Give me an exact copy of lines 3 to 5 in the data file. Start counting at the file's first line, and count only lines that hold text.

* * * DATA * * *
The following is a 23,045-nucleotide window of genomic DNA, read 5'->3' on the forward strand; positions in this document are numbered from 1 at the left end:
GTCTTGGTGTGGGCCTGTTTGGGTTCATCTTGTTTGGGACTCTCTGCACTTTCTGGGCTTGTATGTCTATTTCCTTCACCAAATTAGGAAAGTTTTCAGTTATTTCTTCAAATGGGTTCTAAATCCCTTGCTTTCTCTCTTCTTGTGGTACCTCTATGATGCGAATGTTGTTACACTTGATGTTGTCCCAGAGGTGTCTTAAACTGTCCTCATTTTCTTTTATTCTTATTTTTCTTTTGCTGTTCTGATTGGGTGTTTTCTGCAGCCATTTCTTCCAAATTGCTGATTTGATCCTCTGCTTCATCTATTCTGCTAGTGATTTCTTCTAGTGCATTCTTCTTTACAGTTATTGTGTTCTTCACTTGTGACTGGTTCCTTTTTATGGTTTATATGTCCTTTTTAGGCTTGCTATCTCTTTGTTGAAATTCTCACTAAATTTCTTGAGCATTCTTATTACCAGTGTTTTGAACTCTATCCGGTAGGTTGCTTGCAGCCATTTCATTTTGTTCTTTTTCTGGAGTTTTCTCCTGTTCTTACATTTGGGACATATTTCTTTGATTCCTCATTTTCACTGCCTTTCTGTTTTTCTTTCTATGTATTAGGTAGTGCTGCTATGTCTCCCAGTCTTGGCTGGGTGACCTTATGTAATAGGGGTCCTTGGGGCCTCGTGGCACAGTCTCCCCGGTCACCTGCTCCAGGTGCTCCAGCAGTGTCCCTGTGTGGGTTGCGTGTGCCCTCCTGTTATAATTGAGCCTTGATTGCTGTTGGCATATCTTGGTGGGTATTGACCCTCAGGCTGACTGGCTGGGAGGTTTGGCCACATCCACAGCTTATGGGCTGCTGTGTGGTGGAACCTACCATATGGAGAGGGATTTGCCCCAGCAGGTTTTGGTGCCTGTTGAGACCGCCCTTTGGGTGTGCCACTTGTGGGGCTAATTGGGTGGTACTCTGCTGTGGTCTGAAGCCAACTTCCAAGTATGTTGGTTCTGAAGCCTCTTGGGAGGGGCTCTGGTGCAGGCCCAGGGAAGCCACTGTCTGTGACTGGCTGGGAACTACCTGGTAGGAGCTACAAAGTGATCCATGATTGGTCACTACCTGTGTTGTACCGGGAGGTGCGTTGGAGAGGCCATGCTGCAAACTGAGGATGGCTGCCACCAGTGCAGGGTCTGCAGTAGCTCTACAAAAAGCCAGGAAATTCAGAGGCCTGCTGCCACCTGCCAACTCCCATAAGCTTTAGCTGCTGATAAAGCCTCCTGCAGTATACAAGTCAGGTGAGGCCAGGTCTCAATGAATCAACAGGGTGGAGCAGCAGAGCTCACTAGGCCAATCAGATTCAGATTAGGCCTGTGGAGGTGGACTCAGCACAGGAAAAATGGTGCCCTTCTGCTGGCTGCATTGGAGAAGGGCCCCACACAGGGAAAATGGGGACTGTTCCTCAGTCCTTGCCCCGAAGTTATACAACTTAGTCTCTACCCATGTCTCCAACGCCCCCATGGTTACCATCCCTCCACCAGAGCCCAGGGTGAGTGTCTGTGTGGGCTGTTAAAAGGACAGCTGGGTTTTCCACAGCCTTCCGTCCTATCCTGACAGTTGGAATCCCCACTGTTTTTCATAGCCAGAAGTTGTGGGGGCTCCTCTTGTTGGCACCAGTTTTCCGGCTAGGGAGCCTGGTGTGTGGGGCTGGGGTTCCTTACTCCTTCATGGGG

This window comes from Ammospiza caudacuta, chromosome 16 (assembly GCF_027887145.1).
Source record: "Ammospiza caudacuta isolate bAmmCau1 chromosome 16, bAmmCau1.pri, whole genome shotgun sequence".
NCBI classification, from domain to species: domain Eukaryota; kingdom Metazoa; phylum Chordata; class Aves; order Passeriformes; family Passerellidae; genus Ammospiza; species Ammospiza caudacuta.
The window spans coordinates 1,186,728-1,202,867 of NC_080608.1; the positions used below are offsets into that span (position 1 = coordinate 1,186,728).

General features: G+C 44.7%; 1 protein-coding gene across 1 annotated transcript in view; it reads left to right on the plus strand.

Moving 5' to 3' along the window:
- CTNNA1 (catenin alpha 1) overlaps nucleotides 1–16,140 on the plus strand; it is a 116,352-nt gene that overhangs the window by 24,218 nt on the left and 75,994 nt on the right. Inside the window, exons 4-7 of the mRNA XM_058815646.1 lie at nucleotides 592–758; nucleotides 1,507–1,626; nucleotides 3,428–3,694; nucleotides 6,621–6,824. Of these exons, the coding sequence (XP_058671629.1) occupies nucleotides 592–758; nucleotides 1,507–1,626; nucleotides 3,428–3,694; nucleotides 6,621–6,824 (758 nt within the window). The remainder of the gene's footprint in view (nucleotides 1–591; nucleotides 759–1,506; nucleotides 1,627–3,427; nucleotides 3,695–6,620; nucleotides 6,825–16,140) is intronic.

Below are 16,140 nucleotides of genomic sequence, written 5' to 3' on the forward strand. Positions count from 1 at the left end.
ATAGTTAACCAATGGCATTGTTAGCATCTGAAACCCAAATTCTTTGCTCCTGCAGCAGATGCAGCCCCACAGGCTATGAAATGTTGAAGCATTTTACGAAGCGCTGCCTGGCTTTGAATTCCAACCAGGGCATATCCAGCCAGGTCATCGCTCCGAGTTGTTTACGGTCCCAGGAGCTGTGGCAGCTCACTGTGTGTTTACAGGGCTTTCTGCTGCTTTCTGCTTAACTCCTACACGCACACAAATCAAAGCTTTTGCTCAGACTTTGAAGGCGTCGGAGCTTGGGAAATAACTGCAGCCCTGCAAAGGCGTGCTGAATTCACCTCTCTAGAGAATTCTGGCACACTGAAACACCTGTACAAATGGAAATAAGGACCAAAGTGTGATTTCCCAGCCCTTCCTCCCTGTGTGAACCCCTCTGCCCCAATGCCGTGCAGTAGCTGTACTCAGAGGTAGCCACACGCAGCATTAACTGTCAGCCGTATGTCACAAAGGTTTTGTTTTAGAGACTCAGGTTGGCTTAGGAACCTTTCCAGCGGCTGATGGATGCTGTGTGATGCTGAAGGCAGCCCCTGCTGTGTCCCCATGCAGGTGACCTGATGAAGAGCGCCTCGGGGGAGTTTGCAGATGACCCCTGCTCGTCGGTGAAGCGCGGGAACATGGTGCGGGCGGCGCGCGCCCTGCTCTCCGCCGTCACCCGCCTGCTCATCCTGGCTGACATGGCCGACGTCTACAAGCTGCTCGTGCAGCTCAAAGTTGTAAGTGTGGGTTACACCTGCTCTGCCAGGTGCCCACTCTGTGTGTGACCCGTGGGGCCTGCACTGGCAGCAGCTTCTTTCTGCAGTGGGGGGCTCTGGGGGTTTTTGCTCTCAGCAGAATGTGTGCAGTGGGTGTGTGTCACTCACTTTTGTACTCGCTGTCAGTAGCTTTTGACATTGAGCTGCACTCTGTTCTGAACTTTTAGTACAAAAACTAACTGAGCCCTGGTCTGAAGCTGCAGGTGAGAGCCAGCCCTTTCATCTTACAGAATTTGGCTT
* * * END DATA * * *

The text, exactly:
This window comes from Ammospiza caudacuta, chromosome 16 (assembly GCF_027887145.1).
Source record: "Ammospiza caudacuta isolate bAmmCau1 chromosome 16, bAmmCau1.pri, whole genome shotgun sequence".
NCBI classification, from domain to species: domain Eukaryota; kingdom Metazoa; phylum Chordata; class Aves; order Passeriformes; family Passerellidae; genus Ammospiza; species Ammospiza caudacuta.